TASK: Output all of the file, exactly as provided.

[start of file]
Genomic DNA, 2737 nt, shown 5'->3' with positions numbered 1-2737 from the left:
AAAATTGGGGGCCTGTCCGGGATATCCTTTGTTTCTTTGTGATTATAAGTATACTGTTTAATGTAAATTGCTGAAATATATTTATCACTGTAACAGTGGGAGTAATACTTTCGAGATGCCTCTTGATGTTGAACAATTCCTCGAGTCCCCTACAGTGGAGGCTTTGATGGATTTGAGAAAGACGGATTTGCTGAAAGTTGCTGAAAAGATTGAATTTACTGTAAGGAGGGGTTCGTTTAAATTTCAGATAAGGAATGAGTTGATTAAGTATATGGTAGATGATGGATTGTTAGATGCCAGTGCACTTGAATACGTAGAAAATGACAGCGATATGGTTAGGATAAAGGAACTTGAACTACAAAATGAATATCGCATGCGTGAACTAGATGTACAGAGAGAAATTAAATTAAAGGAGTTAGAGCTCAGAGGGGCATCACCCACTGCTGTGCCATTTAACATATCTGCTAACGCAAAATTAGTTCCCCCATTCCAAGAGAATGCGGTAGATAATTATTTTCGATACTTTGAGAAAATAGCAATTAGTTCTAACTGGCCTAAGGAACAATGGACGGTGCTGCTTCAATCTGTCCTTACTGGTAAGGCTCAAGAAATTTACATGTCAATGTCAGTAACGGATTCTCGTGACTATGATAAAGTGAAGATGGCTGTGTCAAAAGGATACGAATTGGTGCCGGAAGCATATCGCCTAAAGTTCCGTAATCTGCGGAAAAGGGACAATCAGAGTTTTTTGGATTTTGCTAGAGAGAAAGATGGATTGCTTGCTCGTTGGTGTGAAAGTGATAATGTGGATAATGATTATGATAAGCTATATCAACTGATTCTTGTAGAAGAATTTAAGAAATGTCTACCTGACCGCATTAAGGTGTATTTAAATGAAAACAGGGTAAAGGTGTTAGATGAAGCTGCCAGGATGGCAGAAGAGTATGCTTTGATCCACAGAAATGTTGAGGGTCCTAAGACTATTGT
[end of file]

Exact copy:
Genomic DNA, 2737 nt, shown 5'->3' with positions numbered 1-2737 from the left:
AAAATTGGGGGCCTGTCCGGGATATCCTTTGTTTCTTTGTGATTATAAGTATACTGTTTAATGTAAATTGCTGAAATATATTTATCACTGTAACAGTGGGAGTAATACTTTCGAGATGCCTCTTGATGTTGAACAATTCCTCGAGTCCCCTACAGTGGAGGCTTTGATGGATTTGAGAAAGACGGATTTGCTGAAAGTTGCTGAAAAGATTGAATTTACTGTAAGGAGGGGTTCGTTTAAATTTCAGATAAGGAATGAGTTGATTAAGTATATGGTAGATGATGGATTGTTAGATGCCAGTGCACTTGAATACGTAGAAAATGACAGCGATATGGTTAGGATAAAGGAACTTGAACTACAAAATGAATATCGCATGCGTGAACTAGATGTACAGAGAGAAATTAAATTAAAGGAGTTAGAGCTCAGAGGGGCATCACCCACTGCTGTGCCATTTAACATATCTGCTAACGCAAAATTAGTTCCCCCATTCCAAGAGAATGCGGTAGATAATTATTTTCGATACTTTGAGAAAATAGCAATTAGTTCTAACTGGCCTAAGGAACAATGGACGGTGCTGCTTCAATCTGTCCTTACTGGTAAGGCTCAAGAAATTTACATGTCAATGTCAGTAACGGATTCTCGTGACTATGATAAAGTGAAGATGGCTGTGTCAAAAGGATACGAATTGGTGCCGGAAGCATATCGCCTAAAGTTCCGTAATCTGCGGAAAAGGGACAATCAGAGTTTTTTGGATTTTGCTAGAGAGAAAGATGGATTGCTTGCTCGTTGGTGTGAAAGTGATAATGTGGATAATGATTATGATAAGCTATATCAACTGATTCTTGTAGAAGAATTTAAGAAATGTCTACCTGACCGCATTAAGGTGTATTTAAATGAAAACAGGGTAAAGGTGTTAGATGAAGCTGCCAGGATGGCAGAAGAGTATGCTTTGATCCACAGAAATGTTGAGGGTCCTAAGACTATTGT